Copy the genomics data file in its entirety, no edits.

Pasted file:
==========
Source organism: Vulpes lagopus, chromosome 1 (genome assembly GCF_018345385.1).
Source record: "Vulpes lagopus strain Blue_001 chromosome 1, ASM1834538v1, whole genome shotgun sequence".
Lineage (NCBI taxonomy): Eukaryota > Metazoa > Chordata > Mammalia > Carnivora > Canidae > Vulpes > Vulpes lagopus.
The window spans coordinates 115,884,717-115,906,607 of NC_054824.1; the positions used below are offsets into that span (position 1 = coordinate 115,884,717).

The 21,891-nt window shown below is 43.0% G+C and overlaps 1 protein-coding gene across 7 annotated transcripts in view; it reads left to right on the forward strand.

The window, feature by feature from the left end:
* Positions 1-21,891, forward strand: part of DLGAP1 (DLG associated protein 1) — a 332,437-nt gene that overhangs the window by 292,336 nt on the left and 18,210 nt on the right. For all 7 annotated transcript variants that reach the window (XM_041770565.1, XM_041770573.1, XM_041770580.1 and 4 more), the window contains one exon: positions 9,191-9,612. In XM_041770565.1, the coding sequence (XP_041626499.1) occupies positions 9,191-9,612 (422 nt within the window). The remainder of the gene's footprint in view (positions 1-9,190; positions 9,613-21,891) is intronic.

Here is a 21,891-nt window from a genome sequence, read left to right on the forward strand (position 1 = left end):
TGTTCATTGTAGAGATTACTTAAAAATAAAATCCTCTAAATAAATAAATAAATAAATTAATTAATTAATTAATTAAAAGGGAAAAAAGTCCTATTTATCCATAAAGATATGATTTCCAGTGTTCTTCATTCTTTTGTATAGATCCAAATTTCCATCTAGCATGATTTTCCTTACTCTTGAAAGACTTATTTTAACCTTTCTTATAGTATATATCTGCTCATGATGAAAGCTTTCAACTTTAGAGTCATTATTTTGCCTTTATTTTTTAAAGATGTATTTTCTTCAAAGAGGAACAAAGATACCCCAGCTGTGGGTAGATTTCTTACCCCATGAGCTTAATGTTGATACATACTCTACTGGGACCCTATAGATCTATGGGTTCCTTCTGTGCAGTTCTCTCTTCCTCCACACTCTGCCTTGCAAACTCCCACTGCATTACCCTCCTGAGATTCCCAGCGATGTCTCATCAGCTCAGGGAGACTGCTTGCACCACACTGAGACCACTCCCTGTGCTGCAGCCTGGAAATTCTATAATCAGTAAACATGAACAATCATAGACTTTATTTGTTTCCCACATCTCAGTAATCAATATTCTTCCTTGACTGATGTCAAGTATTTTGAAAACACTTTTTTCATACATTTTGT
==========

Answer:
Source organism: Vulpes lagopus, chromosome 1 (genome assembly GCF_018345385.1).
Source record: "Vulpes lagopus strain Blue_001 chromosome 1, ASM1834538v1, whole genome shotgun sequence".
Lineage (NCBI taxonomy): Eukaryota > Metazoa > Chordata > Mammalia > Carnivora > Canidae > Vulpes > Vulpes lagopus.
The window spans coordinates 115,884,717-115,906,607 of NC_054824.1; the positions used below are offsets into that span (position 1 = coordinate 115,884,717).

The 21,891-nt window shown below is 43.0% G+C and overlaps 1 protein-coding gene across 7 annotated transcripts in view; it reads left to right on the forward strand.

The window, feature by feature from the left end:
* Positions 1-21,891, forward strand: part of DLGAP1 (DLG associated protein 1) — a 332,437-nt gene that overhangs the window by 292,336 nt on the left and 18,210 nt on the right. For all 7 annotated transcript variants that reach the window (XM_041770565.1, XM_041770573.1, XM_041770580.1 and 4 more), the window contains one exon: positions 9,191-9,612. In XM_041770565.1, the coding sequence (XP_041626499.1) occupies positions 9,191-9,612 (422 nt within the window). The remainder of the gene's footprint in view (positions 1-9,190; positions 9,613-21,891) is intronic.

Here is a 21,891-nt window from a genome sequence, read left to right on the forward strand (position 1 = left end):
TGTTCATTGTAGAGATTACTTAAAAATAAAATCCTCTAAATAAATAAATAAATAAATTAATTAATTAATTAATTAAAAGGGAAAAAAGTCCTATTTATCCATAAAGATATGATTTCCAGTGTTCTTCATTCTTTTGTATAGATCCAAATTTCCATCTAGCATGATTTTCCTTACTCTTGAAAGACTTATTTTAACCTTTCTTATAGTATATATCTGCTCATGATGAAAGCTTTCAACTTTAGAGTCATTATTTTGCCTTTATTTTTTAAAGATGTATTTTCTTCAAAGAGGAACAAAGATACCCCAGCTGTGGGTAGATTTCTTACCCCATGAGCTTAATGTTGATACATACTCTACTGGGACCCTATAGATCTATGGGTTCCTTCTGTGCAGTTCTCTCTTCCTCCACACTCTGCCTTGCAAACTCCCACTGCATTACCCTCCTGAGATTCCCAGCGATGTCTCATCAGCTCAGGGAGACTGCTTGCACCACACTGAGACCACTCCCTGTGCTGCAGCCTGGAAATTCTATAATCAGTAAACATGAACAATCATAGACTTTATTTGTTTCCCACATCTCAGTAATCAATATTCTTCCTTGACTGATGTCAAGTATTTTGAAAACACTTTTTTCATACATTTTGT